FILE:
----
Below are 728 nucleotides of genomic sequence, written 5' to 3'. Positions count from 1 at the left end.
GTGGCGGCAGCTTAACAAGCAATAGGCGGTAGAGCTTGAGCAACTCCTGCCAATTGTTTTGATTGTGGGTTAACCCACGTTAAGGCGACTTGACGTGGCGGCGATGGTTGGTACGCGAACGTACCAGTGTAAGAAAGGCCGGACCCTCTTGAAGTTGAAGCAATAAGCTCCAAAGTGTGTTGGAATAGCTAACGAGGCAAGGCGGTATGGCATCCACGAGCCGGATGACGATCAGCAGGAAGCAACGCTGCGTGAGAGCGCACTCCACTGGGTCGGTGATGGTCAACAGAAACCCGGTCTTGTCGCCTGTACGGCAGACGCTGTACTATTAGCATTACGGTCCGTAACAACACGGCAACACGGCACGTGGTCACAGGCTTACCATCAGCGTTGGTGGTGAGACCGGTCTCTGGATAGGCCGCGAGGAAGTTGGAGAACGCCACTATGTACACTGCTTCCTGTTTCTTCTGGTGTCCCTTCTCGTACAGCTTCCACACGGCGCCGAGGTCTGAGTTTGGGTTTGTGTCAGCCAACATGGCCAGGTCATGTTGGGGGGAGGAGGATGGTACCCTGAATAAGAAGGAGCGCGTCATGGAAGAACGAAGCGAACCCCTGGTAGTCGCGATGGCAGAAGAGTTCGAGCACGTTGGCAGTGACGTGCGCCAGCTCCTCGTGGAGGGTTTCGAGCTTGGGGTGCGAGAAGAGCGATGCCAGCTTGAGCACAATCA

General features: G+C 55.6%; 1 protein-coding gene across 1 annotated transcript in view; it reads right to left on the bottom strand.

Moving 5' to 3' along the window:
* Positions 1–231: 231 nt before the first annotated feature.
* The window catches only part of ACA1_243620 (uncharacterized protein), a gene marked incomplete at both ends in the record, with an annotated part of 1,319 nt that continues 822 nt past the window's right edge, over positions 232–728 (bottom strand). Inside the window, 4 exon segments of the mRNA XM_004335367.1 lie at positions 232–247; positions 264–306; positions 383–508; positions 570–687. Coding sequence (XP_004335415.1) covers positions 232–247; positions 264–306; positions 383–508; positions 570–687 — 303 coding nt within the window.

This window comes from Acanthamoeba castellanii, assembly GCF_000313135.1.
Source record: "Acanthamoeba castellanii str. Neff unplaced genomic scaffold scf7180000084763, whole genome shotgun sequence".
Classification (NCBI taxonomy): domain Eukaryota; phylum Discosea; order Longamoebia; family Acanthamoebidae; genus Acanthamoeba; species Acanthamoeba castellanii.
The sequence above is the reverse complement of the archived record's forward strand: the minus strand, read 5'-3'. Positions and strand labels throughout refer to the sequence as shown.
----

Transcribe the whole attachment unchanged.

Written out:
Below are 728 nucleotides of genomic sequence, written 5' to 3'. Positions count from 1 at the left end.
GTGGCGGCAGCTTAACAAGCAATAGGCGGTAGAGCTTGAGCAACTCCTGCCAATTGTTTTGATTGTGGGTTAACCCACGTTAAGGCGACTTGACGTGGCGGCGATGGTTGGTACGCGAACGTACCAGTGTAAGAAAGGCCGGACCCTCTTGAAGTTGAAGCAATAAGCTCCAAAGTGTGTTGGAATAGCTAACGAGGCAAGGCGGTATGGCATCCACGAGCCGGATGACGATCAGCAGGAAGCAACGCTGCGTGAGAGCGCACTCCACTGGGTCGGTGATGGTCAACAGAAACCCGGTCTTGTCGCCTGTACGGCAGACGCTGTACTATTAGCATTACGGTCCGTAACAACACGGCAACACGGCACGTGGTCACAGGCTTACCATCAGCGTTGGTGGTGAGACCGGTCTCTGGATAGGCCGCGAGGAAGTTGGAGAACGCCACTATGTACACTGCTTCCTGTTTCTTCTGGTGTCCCTTCTCGTACAGCTTCCACACGGCGCCGAGGTCTGAGTTTGGGTTTGTGTCAGCCAACATGGCCAGGTCATGTTGGGGGGAGGAGGATGGTACCCTGAATAAGAAGGAGCGCGTCATGGAAGAACGAAGCGAACCCCTGGTAGTCGCGATGGCAGAAGAGTTCGAGCACGTTGGCAGTGACGTGCGCCAGCTCCTCGTGGAGGGTTTCGAGCTTGGGGTGCGAGAAGAGCGATGCCAGCTTGAGCACAATCA

General features: G+C 55.6%; 1 protein-coding gene across 1 annotated transcript in view; it reads right to left on the bottom strand.

Moving 5' to 3' along the window:
* Positions 1–231: 231 nt before the first annotated feature.
* The window catches only part of ACA1_243620 (uncharacterized protein), a gene marked incomplete at both ends in the record, with an annotated part of 1,319 nt that continues 822 nt past the window's right edge, over positions 232–728 (bottom strand). Inside the window, 4 exon segments of the mRNA XM_004335367.1 lie at positions 232–247; positions 264–306; positions 383–508; positions 570–687. Coding sequence (XP_004335415.1) covers positions 232–247; positions 264–306; positions 383–508; positions 570–687 — 303 coding nt within the window.

This window comes from Acanthamoeba castellanii, assembly GCF_000313135.1.
Source record: "Acanthamoeba castellanii str. Neff unplaced genomic scaffold scf7180000084763, whole genome shotgun sequence".
Classification (NCBI taxonomy): domain Eukaryota; phylum Discosea; order Longamoebia; family Acanthamoebidae; genus Acanthamoeba; species Acanthamoeba castellanii.
The sequence above is the reverse complement of the archived record's forward strand: the minus strand, read 5'-3'. Positions and strand labels throughout refer to the sequence as shown.